12/20/2009

Wikipedia rewrites Climate Science

Canada's Financial Post tries to correct a tiny fraction of the inaccuracies introduced at Wikipedia.

How Wikipedia’s green doctor rewrote 5,428 climate articles
By Lawrence Solomon

The Climategate Emails describe how a small band of climatologists cooked the books to make the last century seem dangerously warm.

The emails also describe how the band plotted to rewrite history as well as science, particularly by eliminating the Medieval Warm Period, a 400 year period that began around 1000 AD.

The Climategate Emails reveal something else, too: the enlistment of the most widely read source of information in the world — Wikipedia — in the wholesale rewriting of this history.

The Medieval Warm Period, which followed the meanness and cold of the Dark Ages, was a great time in human history — it allowed humans around the world to bask in a glorious warmth that vastly improved agriculture, increased life spans and otherwise bettered the human condition.

But the Medieval Warm Period was not so great for some humans in our own time — the same small band that believes the planet has now entered an unprecedented and dangerous warm period. As we now know from the Climategate Emails, this band saw the Medieval Warm Period as an enormous obstacle in their mission of spreading the word about global warming. If temperatures were warmer 1,000 years ago than today, the Climategate Emails explain in detail, their message that we now live in the warmest of all possible times would be undermined. As put by one band member, a Briton named Folland at the Hadley Centre, a Medieval Warm Period “dilutes the message rather significantly.”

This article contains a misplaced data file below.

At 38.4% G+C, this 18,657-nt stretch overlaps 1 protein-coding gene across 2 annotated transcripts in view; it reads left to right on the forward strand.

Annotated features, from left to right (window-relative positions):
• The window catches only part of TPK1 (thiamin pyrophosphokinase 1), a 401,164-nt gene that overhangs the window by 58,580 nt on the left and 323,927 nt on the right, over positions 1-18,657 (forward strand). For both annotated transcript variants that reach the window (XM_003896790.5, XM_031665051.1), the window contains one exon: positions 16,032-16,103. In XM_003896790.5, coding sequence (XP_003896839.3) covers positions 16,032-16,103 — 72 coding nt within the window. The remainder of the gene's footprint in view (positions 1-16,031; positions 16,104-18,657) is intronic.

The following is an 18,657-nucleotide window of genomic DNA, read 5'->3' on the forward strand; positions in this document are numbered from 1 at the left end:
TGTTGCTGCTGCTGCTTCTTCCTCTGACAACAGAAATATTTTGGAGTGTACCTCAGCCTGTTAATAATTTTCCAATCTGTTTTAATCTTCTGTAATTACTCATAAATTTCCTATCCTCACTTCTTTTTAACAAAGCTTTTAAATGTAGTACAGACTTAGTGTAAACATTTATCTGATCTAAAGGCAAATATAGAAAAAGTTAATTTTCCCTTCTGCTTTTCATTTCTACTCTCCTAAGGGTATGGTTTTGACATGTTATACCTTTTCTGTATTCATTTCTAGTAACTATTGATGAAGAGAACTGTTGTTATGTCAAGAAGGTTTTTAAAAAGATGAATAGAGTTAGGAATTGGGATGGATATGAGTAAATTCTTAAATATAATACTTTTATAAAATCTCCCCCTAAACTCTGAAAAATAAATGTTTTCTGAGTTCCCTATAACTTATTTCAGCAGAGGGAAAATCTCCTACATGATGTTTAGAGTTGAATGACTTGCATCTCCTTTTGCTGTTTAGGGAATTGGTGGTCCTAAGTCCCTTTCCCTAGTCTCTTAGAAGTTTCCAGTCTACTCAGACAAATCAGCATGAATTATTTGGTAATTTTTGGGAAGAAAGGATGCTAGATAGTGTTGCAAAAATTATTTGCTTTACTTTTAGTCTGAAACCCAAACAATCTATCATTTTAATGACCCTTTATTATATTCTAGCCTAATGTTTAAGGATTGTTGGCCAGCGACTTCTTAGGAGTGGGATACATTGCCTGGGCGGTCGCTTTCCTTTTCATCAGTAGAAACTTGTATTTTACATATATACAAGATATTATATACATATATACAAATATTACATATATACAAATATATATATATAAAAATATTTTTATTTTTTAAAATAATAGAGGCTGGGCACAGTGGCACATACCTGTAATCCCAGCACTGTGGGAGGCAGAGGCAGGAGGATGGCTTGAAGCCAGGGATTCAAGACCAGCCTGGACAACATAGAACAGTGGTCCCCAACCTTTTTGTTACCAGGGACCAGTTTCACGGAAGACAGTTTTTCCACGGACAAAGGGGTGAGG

Even before the Climategate Emails came to light, the problem posed by the Medieval Warm Period to this band was known. “We have to get rid of the Medieval Warm Period” read a pre-Climategate email, circa 1995, as attested to at hearings of the U.S. Senate Committee on Environment & Public Works. But the Climategate transcripts were more extensive and more illuminating — they provided an unvarnished look at the struggles that the climate practitioners underwent before settling on their scientific dogma. . . .

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1 Comments:

Blogger Clark Kent said...

Has anybody checked yet to see where the Hadley Centre gets its funding?

12/20/2009 7:58 PM  

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